Greenfield Daily Reporter - May 16, 2013
Couple who met at library to start new chapter together
GREENFIELD — JoAn Hudson and John Robertson have always been told that old people can’t handle change, but they’re out to prove that adage wrong.
Hudson, 82, and Robertson, 87, will marry Saturday morning at Amity United Methodist Church.
Hudson and Robertson, both widowed, say they weren’t looking for love but found it anyway.
“I’ve had friends say, ‘I don’t know how you found someone,’ and the truth is you don’t,” Hudson said.
“You’re most vulnerable when you’re not looking (for love),” Robertson added.
The couple met three years ago in a Brown Bag Book Club meeting at the Hancock County Public Library, and although it wasn’t love at first sight, their affection for one another evolved as they learned more about each other.
“I came with a friend who was giving the book report, … but for some reason she had difficulty that day. There was this man who just kind of filled in, … and I thought, ‘Well, what a nice man,’” Hudson said. “But I left, and that was the end of it.”
The pair met again, by chance, when Robertson gave a presentation at Hudson’s Christian Women’s Club. They talked briefly after class, but Robertson wanted to know more.
“I knew her name, but she didn’t give me her telephone number, and so, I looked in the phone book, and there were about seven or eight Hudsons,” said Robertson, a World War II veteran and former vice chancellor of St. Louis Community College.
He refused to give up.
“I went up to a woman that I thought knew her, and I thought I was being very subtle and I said, ‘I wonder where JoAn lives,’” he said.
When he got his answer, he worked up the nerve to call.
Hudson was surprised to hear from him, but also pleased when he asked her to dinner, she said.
“But I told him I was so sorry because I’m leaving in the morning for Annapolis, … but I said ‘I’ll be back Friday.’” Hudson, a former elementary teacher, said.
“It was sort of a ‘Dear John,’” Robertson joked.
Robertson wasted no time touching base after Hudson returned, and they’ve been seeing each other since.
“We’ve met each others’ families, we’ve done a bit of traveling together, and we just sort of evolved,” Hudson said.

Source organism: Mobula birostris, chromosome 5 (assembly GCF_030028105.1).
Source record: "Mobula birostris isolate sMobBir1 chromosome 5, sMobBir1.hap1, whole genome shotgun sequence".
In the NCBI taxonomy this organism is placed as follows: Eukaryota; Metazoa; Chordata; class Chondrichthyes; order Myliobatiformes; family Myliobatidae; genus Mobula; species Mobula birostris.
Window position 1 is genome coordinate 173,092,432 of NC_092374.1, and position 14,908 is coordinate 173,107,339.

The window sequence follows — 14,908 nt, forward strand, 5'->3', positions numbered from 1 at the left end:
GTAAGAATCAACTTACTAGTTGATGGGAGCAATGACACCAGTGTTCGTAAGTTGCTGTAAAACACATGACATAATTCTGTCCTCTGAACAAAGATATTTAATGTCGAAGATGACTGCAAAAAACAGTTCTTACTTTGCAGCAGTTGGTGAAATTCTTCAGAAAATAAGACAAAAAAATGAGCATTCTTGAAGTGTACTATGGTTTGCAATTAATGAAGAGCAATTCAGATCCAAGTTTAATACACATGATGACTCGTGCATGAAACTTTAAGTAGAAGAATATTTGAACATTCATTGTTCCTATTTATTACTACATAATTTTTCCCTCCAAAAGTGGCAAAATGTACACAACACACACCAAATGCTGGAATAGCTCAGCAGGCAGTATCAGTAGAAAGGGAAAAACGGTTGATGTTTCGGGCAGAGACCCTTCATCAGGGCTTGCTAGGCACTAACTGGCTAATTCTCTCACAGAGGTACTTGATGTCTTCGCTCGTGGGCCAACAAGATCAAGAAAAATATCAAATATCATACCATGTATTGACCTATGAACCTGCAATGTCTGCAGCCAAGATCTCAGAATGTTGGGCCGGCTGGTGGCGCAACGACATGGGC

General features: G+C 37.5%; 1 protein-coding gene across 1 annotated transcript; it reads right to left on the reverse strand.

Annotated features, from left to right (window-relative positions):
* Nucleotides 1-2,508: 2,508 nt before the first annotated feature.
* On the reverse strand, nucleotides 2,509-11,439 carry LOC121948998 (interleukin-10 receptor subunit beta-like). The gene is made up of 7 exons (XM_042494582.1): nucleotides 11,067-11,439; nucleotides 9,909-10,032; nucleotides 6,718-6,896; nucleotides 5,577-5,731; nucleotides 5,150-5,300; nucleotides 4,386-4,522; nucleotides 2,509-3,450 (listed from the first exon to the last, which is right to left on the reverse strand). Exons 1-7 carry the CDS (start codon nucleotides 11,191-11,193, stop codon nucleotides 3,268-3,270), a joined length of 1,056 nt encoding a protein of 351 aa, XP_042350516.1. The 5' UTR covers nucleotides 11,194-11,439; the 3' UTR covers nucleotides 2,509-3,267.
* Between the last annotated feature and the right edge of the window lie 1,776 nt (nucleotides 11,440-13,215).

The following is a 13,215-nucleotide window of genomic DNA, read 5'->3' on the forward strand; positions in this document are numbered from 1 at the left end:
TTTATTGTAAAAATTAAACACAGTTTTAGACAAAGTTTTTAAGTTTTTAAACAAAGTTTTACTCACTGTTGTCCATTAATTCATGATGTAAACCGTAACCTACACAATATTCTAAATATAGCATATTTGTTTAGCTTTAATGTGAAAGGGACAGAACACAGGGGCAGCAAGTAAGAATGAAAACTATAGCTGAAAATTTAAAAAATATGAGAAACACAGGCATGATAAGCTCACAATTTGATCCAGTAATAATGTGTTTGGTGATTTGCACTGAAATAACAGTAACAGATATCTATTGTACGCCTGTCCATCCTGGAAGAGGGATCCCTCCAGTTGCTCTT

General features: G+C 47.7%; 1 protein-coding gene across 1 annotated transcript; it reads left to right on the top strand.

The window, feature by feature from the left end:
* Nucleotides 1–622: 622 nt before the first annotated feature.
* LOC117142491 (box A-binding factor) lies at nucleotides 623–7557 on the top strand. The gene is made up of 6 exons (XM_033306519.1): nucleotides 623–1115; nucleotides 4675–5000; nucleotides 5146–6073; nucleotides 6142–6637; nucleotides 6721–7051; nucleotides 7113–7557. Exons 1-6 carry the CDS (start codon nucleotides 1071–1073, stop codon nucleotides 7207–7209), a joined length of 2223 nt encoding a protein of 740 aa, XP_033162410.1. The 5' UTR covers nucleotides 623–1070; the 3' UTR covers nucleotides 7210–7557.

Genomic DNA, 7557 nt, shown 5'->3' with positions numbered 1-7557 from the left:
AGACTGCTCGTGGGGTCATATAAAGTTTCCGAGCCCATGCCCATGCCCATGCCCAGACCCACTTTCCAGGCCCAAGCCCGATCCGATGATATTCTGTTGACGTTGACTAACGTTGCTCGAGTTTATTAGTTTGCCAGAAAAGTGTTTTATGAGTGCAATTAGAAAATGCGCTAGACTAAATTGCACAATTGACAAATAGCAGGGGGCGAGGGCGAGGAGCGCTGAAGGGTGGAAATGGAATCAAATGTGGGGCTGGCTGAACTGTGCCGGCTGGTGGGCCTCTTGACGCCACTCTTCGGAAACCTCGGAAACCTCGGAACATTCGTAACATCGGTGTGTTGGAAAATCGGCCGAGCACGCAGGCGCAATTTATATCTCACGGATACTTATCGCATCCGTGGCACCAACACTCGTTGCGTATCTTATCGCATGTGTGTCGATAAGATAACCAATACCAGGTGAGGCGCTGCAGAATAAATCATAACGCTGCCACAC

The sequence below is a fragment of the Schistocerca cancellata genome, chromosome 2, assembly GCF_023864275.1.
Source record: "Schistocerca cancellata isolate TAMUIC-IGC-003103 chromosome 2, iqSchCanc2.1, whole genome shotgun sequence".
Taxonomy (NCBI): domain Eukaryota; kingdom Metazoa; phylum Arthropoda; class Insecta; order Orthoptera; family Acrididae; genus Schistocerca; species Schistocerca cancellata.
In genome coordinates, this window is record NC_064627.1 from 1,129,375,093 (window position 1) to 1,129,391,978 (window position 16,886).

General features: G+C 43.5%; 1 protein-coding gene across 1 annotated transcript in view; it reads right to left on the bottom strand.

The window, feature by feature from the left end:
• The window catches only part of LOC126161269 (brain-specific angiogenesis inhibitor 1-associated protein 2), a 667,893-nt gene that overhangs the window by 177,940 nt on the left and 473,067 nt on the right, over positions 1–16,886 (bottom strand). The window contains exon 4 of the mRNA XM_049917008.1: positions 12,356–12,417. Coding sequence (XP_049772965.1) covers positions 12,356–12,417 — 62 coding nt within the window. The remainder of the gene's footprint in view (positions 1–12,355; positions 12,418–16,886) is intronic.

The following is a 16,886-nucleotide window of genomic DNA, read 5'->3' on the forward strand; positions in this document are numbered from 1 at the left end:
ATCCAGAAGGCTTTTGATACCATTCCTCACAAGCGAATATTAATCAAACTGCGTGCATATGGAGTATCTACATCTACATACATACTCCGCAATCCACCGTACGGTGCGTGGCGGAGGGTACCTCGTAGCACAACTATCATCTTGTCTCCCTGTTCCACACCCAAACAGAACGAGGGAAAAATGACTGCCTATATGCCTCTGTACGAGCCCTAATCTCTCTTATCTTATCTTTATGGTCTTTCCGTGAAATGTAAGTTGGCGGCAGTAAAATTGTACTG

What first struck the couple is how much they have in common, they say.
They share a love of reading and enjoy exchanging books and talking about what they’ve read. They also both volunteer at Hancock Regional Hospital.
Robertson and Hudson were both happily married for more than 50 years before their spouses died.
They said they discussed whether remarrying was in their best interest before deciding to take the plunge.
“We had good marriages before,” Hudson said. “We were happy, but then, we decided we’d probably be happier together.”
There’s been an outpouring of support from Hudson’s and Robertson’s friends and family.
“… People are so happy for us,” Robertson said. “…Nobody has ever said, ‘You’ll never replace my father,’ and that’s perfect because I don’t intend to replace anyone’s father.”
They hope their late-in-life romance gives hope to other couples, no matter what their age.
“We’ve proved that you can be old, …and there’s still life,” Hudson said. “A lot of people kind of give up, and I think because we both remained active, that maybe helped us…”
Jackie Osting, programming coordinator and leader of the Brown Bag Book Club at the library, has known Hudson and Robertson for five years and is glad they found one another.
“They’re just fantastic people….” Osting said. “They’re both involved in many things around town, …and I’m happy they could be together.”
Collectively, Hudson and Robertson have seven children and 13 grandchildren, most of whom will be at Saturday’s wedding.
They have a honeymoon scheduled for June but have a few things to figure out before then.
“Now, we’re trying to decide what to do with two toasters, four slow cookers and rooms full of furniture,” Hudson said, “but we’ll figure it out.”